Jennifer Allen
Food Safety Attorney

Not a magic bullet: The dos and don’ts of dietary-supplement labeling

By Jennifer Allen
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Jennifer Allen

FDA sets limits on the types of statements that supplement manufacturers may make. To ignore those limits is to run the significant risk of receiving a warning letter from FDA.

Dietary supplements are commonplace in the American diet. Indeed, so many Americans expect supplements to do most of the heavy nutritional lifting in their diets that “substitute” might be a more accurate name. But while many consumers view supplements as a magic bullet or cure-all, and supplement manufacturers happily reinforce that viewpoint through their labeling, the FDA does in fact set limits on the types of statements that supplement manufacturers may make. To ignore those limits is to run the significant risk of receiving a warning letter from FDA. Warning letters are made public, and being on the receiving end of one can damage a manufacturer’s brand. In February 2021, FDA announced that it had recently sent warning letters to ten supplement manufacturers who were claiming that their products could treat or cure depression and other mental health disorders.

No dietary supplement, no matter how effective it is, may contain labeling that claims to “diagnose, mitigate, treat, cure, or prevent” disease. Labeling is a broad term. It doesn’t just apply to the physical label affixed to the container. It also applies to marketing materials accompanying the supplement, or to statements made on the website selling the supplement. FDA explains what types of statements will be considered improper drug claims in 21 CFR 101.93(g). A statement will be considered an improper drug claim if it claims, explicitly or implicitly, that the product has an effect on a specific disease or class of diseases, or on their characteristic signs or symptoms, or on an abnormal condition associated with a natural state or process, if that abnormal condition is uncommon or can cause significant or permanent harm.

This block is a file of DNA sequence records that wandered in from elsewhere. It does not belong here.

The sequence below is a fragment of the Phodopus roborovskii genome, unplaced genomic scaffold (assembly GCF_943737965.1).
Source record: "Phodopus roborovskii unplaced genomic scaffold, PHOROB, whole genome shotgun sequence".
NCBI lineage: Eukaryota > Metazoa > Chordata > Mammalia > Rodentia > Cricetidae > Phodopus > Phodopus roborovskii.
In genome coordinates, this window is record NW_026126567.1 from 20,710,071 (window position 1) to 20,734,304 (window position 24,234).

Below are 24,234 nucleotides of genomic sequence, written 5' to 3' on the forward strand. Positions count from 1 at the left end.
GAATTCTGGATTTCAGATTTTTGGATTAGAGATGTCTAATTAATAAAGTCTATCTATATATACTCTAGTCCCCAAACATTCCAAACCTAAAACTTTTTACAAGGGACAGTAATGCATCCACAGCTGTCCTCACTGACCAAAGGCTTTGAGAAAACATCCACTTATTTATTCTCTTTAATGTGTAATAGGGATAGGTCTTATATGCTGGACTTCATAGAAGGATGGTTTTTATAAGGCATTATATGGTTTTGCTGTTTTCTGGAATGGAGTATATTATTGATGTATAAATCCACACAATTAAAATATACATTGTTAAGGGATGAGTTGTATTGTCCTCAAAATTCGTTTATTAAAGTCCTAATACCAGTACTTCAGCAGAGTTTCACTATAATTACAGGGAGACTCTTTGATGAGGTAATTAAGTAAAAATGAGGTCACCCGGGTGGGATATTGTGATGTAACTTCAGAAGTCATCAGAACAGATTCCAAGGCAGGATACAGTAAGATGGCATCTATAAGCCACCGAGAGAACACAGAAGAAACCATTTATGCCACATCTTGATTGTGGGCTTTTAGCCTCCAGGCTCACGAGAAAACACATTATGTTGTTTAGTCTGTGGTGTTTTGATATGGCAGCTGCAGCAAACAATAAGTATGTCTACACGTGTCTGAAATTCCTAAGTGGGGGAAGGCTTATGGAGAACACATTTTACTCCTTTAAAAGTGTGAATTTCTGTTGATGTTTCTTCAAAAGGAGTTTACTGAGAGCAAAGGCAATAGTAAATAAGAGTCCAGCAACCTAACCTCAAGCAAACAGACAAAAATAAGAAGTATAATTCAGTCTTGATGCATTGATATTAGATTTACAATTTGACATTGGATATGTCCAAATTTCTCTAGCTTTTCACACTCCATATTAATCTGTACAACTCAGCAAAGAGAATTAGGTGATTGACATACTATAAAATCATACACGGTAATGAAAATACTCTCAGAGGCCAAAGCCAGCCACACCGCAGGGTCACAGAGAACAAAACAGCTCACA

A statement will also constitute an improper drug claim if it claims that the product: belongs to a class of products intended to “diagnose, mitigate, treat, cure, or prevent” disease; is a substitute for a product that is a therapy for a disease; augments a particular therapy or drug; has a role in a body’s response to disease; treats, prevents or mitigates adverse events associated with a particular drug or therapy, if that adverse event is in itself a disease; or otherwise suggests an effect on a disease.

So how can a dietary supplement manufacturer promote the health benefits of its products if it can’t make any of these types of claims? Broadly speaking there are three types of claims that will not violate the regulations: 1) classical nutrient deficiency claims; 2) structure-function claims; and 3) FDA-approved health claims. Let’s look at each of these in turn.

A classical nutrient deficiency is a disease or condition caused by a deficiency in a particular nutrient. Diseases such as pellagra and scurvy fall into this category. Dietary supplement labeling may inform consumers that use of the product can cure or prevent classical nutrient deficiencies if the manufacturer provides notice to the FDA that complies with the requirements in 21 CFR 101.93(a) within 30 days of first marketing the product, and if the product bears the following disclaimer: “This statement has not been evaluated by the Food and Drug Administration. This product is not intended to diagnose, treat, cure, or prevent any disease.” Section 101.93(b)-(e) contains specific requirements about the placement and prominence of the disclaimer.

Structure-function claims are also permissible. These types of claims suggest an effect of the product on the body’s normal structure or function. Emphasis here is on the use of the word normal. So, rather than saying, for example, “this product prevents heart disease,” which is an obvious example of an improper drug claim, the labeling could state, “this product helps promote healthy heart function.” Like classical nutrient deficiency claims, however, the manufacturer must provide the required written notice to FDA within 30 days, and also include the disclaimer language.

The third type of permissible claim is an FDA-approved health claim. Manufacturers can find such approved claims at 21 CFR 101.72-83. An example of the type of health claim that is permissible would be a claim linking vitamin D or calcium to reduced risk of osteoporosis. But if the FDA hasn’t approved a claim, manufacturers may not make that claim, even if the science shows it is true. If a manufacturer believes that the science supports the use of ginger root for reducing symptoms of Crohn’s Disease, for example, it may not make any such claim, even if it is true, without petitioning FDA to approve such a claim.

While it is true that dietary supplements are regulated with more leniency than regular foods, this is not a license to sell unapproved drugs. Supplement manufacturers would be well advised to have their marketing folks work closely with legal counsel to craft labeling language that promotes the benefits of the product while staying within the FDA’s guardrails.




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